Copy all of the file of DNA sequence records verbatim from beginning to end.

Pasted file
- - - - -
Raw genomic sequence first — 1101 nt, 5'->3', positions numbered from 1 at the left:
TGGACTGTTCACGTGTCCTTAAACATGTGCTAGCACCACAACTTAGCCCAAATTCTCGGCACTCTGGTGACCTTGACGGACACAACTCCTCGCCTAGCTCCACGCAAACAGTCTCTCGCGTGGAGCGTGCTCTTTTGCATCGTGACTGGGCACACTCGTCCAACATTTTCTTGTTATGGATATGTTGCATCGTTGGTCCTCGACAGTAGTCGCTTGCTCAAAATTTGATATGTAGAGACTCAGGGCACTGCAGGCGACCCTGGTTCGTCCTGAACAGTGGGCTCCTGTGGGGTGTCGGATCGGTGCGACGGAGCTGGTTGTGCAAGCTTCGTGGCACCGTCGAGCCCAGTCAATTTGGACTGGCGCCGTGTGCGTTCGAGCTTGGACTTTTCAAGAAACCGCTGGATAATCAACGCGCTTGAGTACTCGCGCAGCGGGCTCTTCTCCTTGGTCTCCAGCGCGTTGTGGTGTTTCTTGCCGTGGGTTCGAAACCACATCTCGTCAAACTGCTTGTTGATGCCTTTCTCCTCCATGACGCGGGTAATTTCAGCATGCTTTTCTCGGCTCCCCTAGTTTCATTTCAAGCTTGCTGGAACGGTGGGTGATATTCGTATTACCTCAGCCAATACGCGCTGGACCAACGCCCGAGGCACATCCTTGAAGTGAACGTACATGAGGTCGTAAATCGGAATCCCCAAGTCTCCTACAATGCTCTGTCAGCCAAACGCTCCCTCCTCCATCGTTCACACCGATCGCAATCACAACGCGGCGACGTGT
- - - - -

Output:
Raw genomic sequence first — 1101 nt, 5'->3', positions numbered from 1 at the left:
TGGACTGTTCACGTGTCCTTAAACATGTGCTAGCACCACAACTTAGCCCAAATTCTCGGCACTCTGGTGACCTTGACGGACACAACTCCTCGCCTAGCTCCACGCAAACAGTCTCTCGCGTGGAGCGTGCTCTTTTGCATCGTGACTGGGCACACTCGTCCAACATTTTCTTGTTATGGATATGTTGCATCGTTGGTCCTCGACAGTAGTCGCTTGCTCAAAATTTGATATGTAGAGACTCAGGGCACTGCAGGCGACCCTGGTTCGTCCTGAACAGTGGGCTCCTGTGGGGTGTCGGATCGGTGCGACGGAGCTGGTTGTGCAAGCTTCGTGGCACCGTCGAGCCCAGTCAATTTGGACTGGCGCCGTGTGCGTTCGAGCTTGGACTTTTCAAGAAACCGCTGGATAATCAACGCGCTTGAGTACTCGCGCAGCGGGCTCTTCTCCTTGGTCTCCAGCGCGTTGTGGTGTTTCTTGCCGTGGGTTCGAAACCACATCTCGTCAAACTGCTTGTTGATGCCTTTCTCCTCCATGACGCGGGTAATTTCAGCATGCTTTTCTCGGCTCCCCTAGTTTCATTTCAAGCTTGCTGGAACGGTGGGTGATATTCGTATTACCTCAGCCAATACGCGCTGGACCAACGCCCGAGGCACATCCTTGAAGTGAACGTACATGAGGTCGTAAATCGGAATCCCCAAGTCTCCTACAATGCTCTGTCAGCCAAACGCTCCCTCCTCCATCGTTCACACCGATCGCAATCACAACGCGGCGACGTGT